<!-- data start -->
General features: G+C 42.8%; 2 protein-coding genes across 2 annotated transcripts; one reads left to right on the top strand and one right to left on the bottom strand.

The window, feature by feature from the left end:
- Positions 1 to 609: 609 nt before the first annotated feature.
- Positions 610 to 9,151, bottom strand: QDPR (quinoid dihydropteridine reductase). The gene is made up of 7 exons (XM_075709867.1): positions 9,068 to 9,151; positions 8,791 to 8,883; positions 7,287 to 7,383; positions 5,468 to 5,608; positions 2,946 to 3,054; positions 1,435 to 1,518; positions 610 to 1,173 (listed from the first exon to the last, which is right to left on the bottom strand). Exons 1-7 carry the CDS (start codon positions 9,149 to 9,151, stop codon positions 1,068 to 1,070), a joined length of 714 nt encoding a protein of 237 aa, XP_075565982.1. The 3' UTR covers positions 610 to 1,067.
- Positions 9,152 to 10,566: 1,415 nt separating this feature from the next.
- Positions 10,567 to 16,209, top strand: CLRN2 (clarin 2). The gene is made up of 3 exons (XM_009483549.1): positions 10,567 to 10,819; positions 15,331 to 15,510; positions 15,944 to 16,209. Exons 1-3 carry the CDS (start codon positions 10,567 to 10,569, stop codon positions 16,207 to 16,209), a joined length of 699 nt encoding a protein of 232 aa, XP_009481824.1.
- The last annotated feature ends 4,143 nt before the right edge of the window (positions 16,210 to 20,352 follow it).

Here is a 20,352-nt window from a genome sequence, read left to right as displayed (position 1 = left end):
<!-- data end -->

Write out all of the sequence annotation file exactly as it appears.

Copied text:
General features: G+C 42.8%; 2 protein-coding genes across 2 annotated transcripts; one reads left to right on the top strand and one right to left on the bottom strand.

The window, feature by feature from the left end:
- Positions 1 to 609: 609 nt before the first annotated feature.
- Positions 610 to 9,151, bottom strand: QDPR (quinoid dihydropteridine reductase). The gene is made up of 7 exons (XM_075709867.1): positions 9,068 to 9,151; positions 8,791 to 8,883; positions 7,287 to 7,383; positions 5,468 to 5,608; positions 2,946 to 3,054; positions 1,435 to 1,518; positions 610 to 1,173 (listed from the first exon to the last, which is right to left on the bottom strand). Exons 1-7 carry the CDS (start codon positions 9,149 to 9,151, stop codon positions 1,068 to 1,070), a joined length of 714 nt encoding a protein of 237 aa, XP_075565982.1. The 3' UTR covers positions 610 to 1,067.
- Positions 9,152 to 10,566: 1,415 nt separating this feature from the next.
- Positions 10,567 to 16,209, top strand: CLRN2 (clarin 2). The gene is made up of 3 exons (XM_009483549.1): positions 10,567 to 10,819; positions 15,331 to 15,510; positions 15,944 to 16,209. Exons 1-3 carry the CDS (start codon positions 10,567 to 10,569, stop codon positions 16,207 to 16,209), a joined length of 699 nt encoding a protein of 232 aa, XP_009481824.1.
- The last annotated feature ends 4,143 nt before the right edge of the window (positions 16,210 to 20,352 follow it).

Here is a 20,352-nt window from a genome sequence, read left to right as displayed (position 1 = left end):